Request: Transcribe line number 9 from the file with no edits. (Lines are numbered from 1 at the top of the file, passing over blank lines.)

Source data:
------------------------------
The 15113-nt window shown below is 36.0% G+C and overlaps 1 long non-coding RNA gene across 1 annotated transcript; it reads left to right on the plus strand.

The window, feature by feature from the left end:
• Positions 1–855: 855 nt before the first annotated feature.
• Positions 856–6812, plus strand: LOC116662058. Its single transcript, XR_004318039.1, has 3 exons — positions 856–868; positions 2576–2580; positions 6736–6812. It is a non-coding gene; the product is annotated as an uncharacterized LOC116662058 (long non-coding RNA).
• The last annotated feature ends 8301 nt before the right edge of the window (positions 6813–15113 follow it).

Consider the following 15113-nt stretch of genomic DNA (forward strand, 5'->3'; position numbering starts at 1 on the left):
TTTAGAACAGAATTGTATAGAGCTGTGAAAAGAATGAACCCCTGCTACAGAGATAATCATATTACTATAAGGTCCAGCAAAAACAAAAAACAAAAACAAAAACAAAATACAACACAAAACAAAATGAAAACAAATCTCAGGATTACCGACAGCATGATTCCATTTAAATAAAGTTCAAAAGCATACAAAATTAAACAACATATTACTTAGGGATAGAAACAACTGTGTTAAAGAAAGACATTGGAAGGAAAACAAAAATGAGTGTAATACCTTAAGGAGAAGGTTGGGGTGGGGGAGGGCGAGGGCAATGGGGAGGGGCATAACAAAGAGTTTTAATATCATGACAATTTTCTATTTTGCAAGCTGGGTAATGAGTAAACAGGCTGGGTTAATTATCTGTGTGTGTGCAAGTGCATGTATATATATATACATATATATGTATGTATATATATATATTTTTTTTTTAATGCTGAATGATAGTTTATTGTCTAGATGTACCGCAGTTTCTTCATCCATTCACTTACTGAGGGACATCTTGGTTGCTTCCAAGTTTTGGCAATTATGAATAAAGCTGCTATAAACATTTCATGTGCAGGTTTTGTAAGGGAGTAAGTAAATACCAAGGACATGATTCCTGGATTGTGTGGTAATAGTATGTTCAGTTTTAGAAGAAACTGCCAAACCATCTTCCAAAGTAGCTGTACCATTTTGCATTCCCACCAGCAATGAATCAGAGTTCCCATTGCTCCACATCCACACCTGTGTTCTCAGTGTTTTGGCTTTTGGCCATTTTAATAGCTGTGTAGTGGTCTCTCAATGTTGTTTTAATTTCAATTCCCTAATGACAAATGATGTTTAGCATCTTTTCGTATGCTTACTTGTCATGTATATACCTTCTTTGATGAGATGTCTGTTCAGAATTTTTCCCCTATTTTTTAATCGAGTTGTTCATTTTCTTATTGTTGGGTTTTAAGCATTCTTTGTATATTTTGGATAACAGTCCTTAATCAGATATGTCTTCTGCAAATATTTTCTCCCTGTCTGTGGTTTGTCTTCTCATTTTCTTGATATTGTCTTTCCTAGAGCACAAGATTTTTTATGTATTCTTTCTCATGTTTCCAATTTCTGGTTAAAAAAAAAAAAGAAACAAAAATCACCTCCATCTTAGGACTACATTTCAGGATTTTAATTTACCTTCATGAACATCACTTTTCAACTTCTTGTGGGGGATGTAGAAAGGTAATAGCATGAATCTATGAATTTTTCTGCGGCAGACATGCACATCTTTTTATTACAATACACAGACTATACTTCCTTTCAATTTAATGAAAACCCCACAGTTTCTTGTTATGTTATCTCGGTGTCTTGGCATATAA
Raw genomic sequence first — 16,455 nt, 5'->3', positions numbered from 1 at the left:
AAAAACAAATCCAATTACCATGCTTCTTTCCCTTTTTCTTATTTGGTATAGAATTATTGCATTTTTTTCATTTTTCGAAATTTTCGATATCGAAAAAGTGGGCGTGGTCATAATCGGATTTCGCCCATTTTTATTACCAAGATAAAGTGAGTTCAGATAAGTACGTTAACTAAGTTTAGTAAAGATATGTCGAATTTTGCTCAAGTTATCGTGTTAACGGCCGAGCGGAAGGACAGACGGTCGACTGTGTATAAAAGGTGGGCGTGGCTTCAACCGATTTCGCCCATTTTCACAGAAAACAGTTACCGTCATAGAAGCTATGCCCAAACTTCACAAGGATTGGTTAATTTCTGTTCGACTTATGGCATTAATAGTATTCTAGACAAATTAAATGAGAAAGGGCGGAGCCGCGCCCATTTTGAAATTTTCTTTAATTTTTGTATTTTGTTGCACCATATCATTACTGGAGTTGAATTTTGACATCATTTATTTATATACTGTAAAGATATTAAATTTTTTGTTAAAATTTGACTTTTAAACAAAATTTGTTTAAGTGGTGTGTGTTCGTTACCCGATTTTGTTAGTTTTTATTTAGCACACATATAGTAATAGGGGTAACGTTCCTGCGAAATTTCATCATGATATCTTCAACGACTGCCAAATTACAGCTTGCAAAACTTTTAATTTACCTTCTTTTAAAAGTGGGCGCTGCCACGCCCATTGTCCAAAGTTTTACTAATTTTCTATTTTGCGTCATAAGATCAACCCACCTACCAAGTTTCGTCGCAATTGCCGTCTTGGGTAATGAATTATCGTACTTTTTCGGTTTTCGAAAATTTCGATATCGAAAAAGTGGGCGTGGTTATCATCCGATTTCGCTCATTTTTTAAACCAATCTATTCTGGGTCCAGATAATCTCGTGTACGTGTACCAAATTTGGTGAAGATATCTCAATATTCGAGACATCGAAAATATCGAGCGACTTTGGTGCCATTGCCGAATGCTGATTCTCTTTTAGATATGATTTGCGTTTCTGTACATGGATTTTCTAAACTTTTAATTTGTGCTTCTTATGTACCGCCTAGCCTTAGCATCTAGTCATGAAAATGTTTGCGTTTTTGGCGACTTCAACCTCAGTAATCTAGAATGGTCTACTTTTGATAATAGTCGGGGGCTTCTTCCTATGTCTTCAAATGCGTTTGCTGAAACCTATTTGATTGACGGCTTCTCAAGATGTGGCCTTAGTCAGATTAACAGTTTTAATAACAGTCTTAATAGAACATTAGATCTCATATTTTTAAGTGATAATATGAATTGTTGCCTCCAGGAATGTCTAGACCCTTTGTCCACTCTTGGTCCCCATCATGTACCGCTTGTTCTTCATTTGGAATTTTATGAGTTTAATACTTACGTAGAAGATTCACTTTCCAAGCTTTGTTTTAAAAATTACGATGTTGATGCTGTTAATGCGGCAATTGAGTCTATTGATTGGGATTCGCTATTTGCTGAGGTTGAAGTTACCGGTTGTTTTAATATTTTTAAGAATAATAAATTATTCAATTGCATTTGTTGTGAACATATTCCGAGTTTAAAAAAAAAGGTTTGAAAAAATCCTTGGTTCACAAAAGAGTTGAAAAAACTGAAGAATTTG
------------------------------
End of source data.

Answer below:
AAAAACAAATCCAATTACCATGCTTCTTTCCCTTTTTCTTATTTGGTATAGAATTATTGCATTTTTTTCATTTTTCGAAATTTTCGATATCGAAAAAGTGGGCGTGGTCATAATCGGATTTCGCCCATTTTTATTACCAAGATAAAGTGAGTTCAGATAAGTACGTTAACTAAGTTTAGTAAAGATATGTCGAATTTTGCTCAAGTTATCGTGTTAACGGCCGAGCGGAAGGACAGACGGTCGACTGTGTATAAAAGGTGGGCGTGGCTTCAACCGATTTCGCCCATTTTCACAGAAAACAGTTACCGTCATAGAAGCTATGCCCAAACTTCACAAGGATTGGTTAATTTCTGTTCGACTTATGGCATTAATAGTATTCTAGACAAATTAAATGAGAAAGGGCGGAGCCGCGCCCATTTTGAAATTTTCTTTAATTTTTGTATTTTGTTGCACCATATCATTACTGGAGTTGAATTTTGACATCATTTATTTATATACTGTAAAGATATTAAATTTTTTGTTAAAATTTGACTTTTAAACAAAATTTGTTTAAGTGGTGTGTGTTCGTTACCCGATTTTGTTAGTTTTTATTTAGCACACATATAGTAATAGGGGTAACGTTCCTGCGAAATTTCATCATGATATCTTCAACGACTGCCAAATTACAGCTTGCAAAACTTTTAATTTACCTTCTTTTAAAAGTGGGCGCTGCCACGCCCATTGTCCAAAGTTTTACTAATTTTCTATTTTGCGTCATAAGATCAACCCACCTACCAAGTTTCGTCGCAATTGCCGTCTTGGGTAATGAATTATCGTACTTTTTCGGTTTTCGAAAATTTCGATATCGAAAAAGTGGGCGTGGTTATCATCCGATTTCGCTCATTTTTTAAACCAATCTATTCTGGGTCCAGATAATCTCGTGTACGTGTACCAAATTTGGTGAAGATATCTCAATATTCGAGACATCGAAAATATCGAGCGACTTTGGTGCCATTGCCGAATGCTGATTCTCTTTTAGATATGATTTGCGTTTCTGTACATGGATTTTCTAAACTTTTAATTTGTGCTTCTTATGTACCGCCTAGCCTTAGCATCTAGTCATGAAAATGTTTGCGTTTTTGGCGACTTCAACCTCAGTAATCTAGAATGGTCTACTTTTGATAATAGTCGGGGGCTTCTTCCTATGTCTTCAAATGCGTTTGCTGAAACCTATTTGATTGACGGCTTCTCAAGATGTGGCCTTAGTCAGATTAACAGTTTTAATAACAGTCTTAATAGAACATTAGATCTCATATTTTTAAGTGATAATATGAATTGTTGCCTCCAGGAATGTCTAGACCCTTTGTCCACTCTTGGTCCCCATCATGTACCGCTTGTTCTTCATTTGGAATTTTATGAGTTTAATACTTACGTAGAAGATTCACTTTCCAAGCTTTGTTTTAAAAATTACGATGTTGATGCTGTTAATGCGGCAATTGAGTCTATTGATTGGGATTCGCTATTTGCTGAGGTTGAAGTTACCGGTTGTTTTAATATTTTTAAGAATAATAAATTATTCAATTGCATTTGTTGTGAACATATTCCGAGTTTAAAAAAAAAGGTTTGAAAAAATCCTTGGTTCACAAAAGAGTTGAAAAAACTGAAGAATTTG